Periapical lesions develop as sequelae to pulp disease. Periapical radiolucent areas are generally diagnosed either during routine dental radiographic examination or following acute toothache. Various methods can be used in the nonsurgical management of periapical lesions: the conservative root canal treatment, decompression technique, active nonsurgical decompression technique, aspiration-irrigation technique, method using calcium hydroxide, lesion sterilization and repair therapy and the apexum procedure. Monitoring the healing of periapical lesions is essential through periodic follow-up examinations. The ultimate goal of endodontic therapy should be to return the involved teeth to a state of health and function without surgical intervention. All inflammatory periapical lesions should be initially treated with conservative nonsurgical procedures. Surgical intervention is recommended only after nonsurgical techniques have failed. Besides, surgery has many drawbacks, which limit its use in the management of periapical lesions. How to cite this article: Sood N, Maheshwari N, Gothi R, Sood N. Treatment of Large Periapical Cyst Like Lesion: A Noninvasive Approach: A Report of Two Cases. Int J Clin Pediatr Dent 2015;8(2):133-137.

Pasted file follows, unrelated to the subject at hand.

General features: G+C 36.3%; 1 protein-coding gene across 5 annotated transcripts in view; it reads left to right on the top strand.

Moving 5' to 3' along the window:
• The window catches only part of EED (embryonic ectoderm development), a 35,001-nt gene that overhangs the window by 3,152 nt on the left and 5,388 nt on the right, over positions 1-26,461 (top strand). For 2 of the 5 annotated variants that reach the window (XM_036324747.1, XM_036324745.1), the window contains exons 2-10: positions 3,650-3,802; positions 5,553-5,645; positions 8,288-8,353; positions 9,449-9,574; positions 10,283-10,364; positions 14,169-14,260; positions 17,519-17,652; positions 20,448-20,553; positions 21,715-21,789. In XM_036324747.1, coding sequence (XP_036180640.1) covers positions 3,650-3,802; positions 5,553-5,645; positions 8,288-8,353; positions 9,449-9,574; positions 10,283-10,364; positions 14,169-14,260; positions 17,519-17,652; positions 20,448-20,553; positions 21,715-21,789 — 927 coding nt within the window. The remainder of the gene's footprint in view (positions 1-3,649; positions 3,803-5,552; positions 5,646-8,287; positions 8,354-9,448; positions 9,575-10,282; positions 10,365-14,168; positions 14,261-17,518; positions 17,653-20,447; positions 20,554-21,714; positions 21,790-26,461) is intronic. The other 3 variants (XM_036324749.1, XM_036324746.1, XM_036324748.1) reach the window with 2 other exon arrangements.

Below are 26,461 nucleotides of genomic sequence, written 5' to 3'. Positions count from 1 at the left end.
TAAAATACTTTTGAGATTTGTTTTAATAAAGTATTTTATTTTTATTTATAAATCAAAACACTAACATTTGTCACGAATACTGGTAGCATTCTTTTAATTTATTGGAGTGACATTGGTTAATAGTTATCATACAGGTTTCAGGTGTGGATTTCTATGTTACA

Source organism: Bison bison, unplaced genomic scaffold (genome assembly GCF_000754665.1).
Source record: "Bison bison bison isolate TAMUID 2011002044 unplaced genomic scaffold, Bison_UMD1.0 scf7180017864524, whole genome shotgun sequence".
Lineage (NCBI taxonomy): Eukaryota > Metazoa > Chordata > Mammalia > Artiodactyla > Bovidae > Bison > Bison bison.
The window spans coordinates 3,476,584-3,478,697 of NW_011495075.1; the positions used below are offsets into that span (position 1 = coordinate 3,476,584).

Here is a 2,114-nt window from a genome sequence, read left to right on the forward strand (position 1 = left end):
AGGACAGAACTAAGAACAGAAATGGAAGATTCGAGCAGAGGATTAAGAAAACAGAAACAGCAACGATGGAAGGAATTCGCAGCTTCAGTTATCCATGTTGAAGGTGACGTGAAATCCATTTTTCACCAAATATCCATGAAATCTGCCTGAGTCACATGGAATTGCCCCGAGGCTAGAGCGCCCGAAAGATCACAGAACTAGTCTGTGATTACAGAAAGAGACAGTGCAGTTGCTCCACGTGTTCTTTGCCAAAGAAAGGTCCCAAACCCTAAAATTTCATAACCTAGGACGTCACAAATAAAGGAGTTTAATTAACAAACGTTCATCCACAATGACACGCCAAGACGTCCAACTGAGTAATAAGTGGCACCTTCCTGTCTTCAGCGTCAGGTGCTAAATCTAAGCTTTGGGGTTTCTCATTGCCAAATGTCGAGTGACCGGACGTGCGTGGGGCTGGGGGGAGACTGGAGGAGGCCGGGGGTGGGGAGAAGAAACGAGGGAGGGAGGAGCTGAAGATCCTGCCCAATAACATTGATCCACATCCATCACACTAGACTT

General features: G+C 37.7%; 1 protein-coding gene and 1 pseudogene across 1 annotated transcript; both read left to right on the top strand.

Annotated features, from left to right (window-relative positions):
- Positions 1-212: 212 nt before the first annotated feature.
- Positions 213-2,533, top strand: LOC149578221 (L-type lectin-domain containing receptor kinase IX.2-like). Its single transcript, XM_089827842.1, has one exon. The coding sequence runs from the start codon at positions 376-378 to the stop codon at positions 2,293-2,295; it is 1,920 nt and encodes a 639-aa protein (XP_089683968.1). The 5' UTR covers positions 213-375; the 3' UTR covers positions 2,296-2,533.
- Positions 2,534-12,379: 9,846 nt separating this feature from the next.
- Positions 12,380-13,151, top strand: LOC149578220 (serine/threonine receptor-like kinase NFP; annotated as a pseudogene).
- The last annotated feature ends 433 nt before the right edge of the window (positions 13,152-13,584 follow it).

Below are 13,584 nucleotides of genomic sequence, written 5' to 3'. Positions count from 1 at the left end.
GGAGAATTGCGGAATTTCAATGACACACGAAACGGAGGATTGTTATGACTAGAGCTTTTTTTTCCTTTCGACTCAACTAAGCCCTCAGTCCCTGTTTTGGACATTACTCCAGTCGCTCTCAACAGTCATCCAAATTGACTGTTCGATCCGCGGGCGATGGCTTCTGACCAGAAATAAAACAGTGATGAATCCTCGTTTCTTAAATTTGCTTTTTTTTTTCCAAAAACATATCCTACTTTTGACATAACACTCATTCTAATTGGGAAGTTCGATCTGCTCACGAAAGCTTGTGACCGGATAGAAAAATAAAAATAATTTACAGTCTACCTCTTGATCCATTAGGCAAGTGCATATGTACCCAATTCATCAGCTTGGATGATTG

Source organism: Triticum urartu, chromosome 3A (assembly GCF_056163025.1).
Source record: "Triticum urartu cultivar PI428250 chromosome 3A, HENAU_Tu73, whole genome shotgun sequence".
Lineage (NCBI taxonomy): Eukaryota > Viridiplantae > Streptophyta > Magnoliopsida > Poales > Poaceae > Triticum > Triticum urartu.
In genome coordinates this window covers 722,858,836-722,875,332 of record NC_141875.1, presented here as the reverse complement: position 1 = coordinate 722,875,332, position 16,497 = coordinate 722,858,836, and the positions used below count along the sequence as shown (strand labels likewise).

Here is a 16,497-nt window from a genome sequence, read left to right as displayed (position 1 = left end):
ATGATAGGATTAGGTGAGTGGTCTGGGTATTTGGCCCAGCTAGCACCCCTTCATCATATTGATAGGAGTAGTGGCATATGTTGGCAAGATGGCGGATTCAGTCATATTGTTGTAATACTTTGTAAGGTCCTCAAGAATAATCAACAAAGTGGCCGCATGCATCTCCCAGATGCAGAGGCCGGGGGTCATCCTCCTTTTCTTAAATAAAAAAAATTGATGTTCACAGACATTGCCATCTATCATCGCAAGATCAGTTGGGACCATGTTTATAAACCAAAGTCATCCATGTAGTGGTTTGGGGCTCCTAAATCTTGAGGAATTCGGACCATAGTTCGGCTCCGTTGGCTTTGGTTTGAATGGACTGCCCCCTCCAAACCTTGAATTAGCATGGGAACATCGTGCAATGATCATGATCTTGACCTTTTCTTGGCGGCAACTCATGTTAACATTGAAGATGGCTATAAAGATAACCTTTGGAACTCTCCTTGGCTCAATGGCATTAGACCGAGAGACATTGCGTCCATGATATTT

No MeSH data available.


Related in: MedlinePlus